She-Hulk is a Joke | She-Hulk Review

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The new Disney+ series She-Hulk debuted episode three last Thursday, and it’s taken me two days to get over it. 

I wanted to be charitable here. Comedy, after all, is not easy. As the possibly apocryphal epitaph goes: Dying is easy, comedy is hard. But there is a definite line between making your audience laugh and looking like a fool. Or worse yet, making your audience look like a fool. 

In the third episode of She-Hulk, Disney has, unfortunately, crossed over into the last category. 

Some viewers were somewhat hopeful after watching the first two episodes. Apart from a few bumps in the road, the show had the potential to be interesting. 

The biggest reason to get your hopes up comes from Tatiana Maslany (Orphan Black), who handles the character and the script with a smooth charm that is desperately needed here. Maslany breaks the fourth wall, speaking to the audience with the comic timing of a veteran and handles the increasingly ridiculous scenarios with aplomb. It was because of her performance that I had hopes for this series. 

Here, after all, was an unusual hero character. Jennifer Walters is the cousin of the now-famous Bruce Banner, whose alter ego of the Hulk has helped save the universe a couple of times by this point in the MCU.

Jessica is presented as a very capable legal professional who is thrust, unwillingly, into the limelight and clique of superfriends when she accidentally gains the powers of a Hulk.

She turns green, gains about two hundred and fifty pounds (all muscle, thank goodness), her hair becomes longer and luxurious, and her facial structure is akin to a supermodel’s. 

To add a few more positives to her ledger, she can still add two and two together in her newly acquired Hulk form. In the original male version of this superhero, Banner becomes mentally diminished and saddled with a severe case of roid-rage. 

Also, she may not be as strong as her cousin, but she also managed to gain an archetypal feminine physique, albeit Amazon-sized. The original style of being Hulk-i-fied could be described as being transformed into four Arnold Schwarzeneggers taped together. But, no, she got the newer version that is much more 2022.

But after Ms. Walters learns all this about herself, she stubbornly refuses the superhero mantle, insisting that she still wants to be an ordinary lawyer. 

In a traditional universe with superheroes, all this is perfectly acceptable. 

Yes, the origin stories of some of our favorite comic book heroes are ridiculous, preposterous, and occasionally juvenile. Deep down, fans of superheroes know it’s all a little silly. We don’t care. It’s not the central point of why fans like them.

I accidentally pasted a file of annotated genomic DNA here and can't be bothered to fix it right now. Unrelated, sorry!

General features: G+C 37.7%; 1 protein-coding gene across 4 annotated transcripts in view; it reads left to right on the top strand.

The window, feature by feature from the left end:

The circumstances of how a capped hero “comes to be” are almost secondary to who the superhero strives to be. I say “he” because the caped heroes were almost entirely men when comic books started at the far end of the last century.

It was, as the saying goes, a different time. 

After receiving their powers, a hero will often rise (reluctantly in some cases—but they eventually do rise) to the occasion; to right the wrongs, stop injustices, etc. 

But in the case of She-Hulk, the hero turns out to be the biggest victim of them all. 

Yes, in the first three episodes, She-Hulk overcomes obstacles, defeats villains, and ultimately triumphs. Hooray for her.  

But is it a triumphant victory when the bar is set so very low? How hard is it to be a hero when everyone around you is such an idiot? 

Magic, shapeshifting elves have the intelligence and sophistication of toddlers. Law partners act like eleven-year-olds who have their own platinum cards. The owner of Walter’s law firm is a two-dimensional trope of the apathetic tyrant.

Mystic masters are entitled, clueless buffoons who seem to think that prison breaks in other countries are ok. Parole boards will release monsters if they start acting like hippies. 

How can anyone with the smallest amount of maturity not look like a God next to such morons, Hulk-powers or not? 

Yet Walters whines and complains about how hard her life has become since gaining her alter-ego. She can’t wait, she says, “to get back to my real life as an ordinary lawyer.” It may be very little time before our hero starts saying things like Co-workers are so annoying, aren’t they? OMG, I had to beat up these guys who were trying to attack me. This. Is The. Worst. 

According to Disney, the heroine viewers want to watch is an upper-class supermodel with superstrength who is still a shallow, entitled victim. 

Regardless of how it may be marketed, it is evident that She-Hulk is supposed to be a comedy. But what they have produced is not a comedy, but a joke, and a sad joke at that. 

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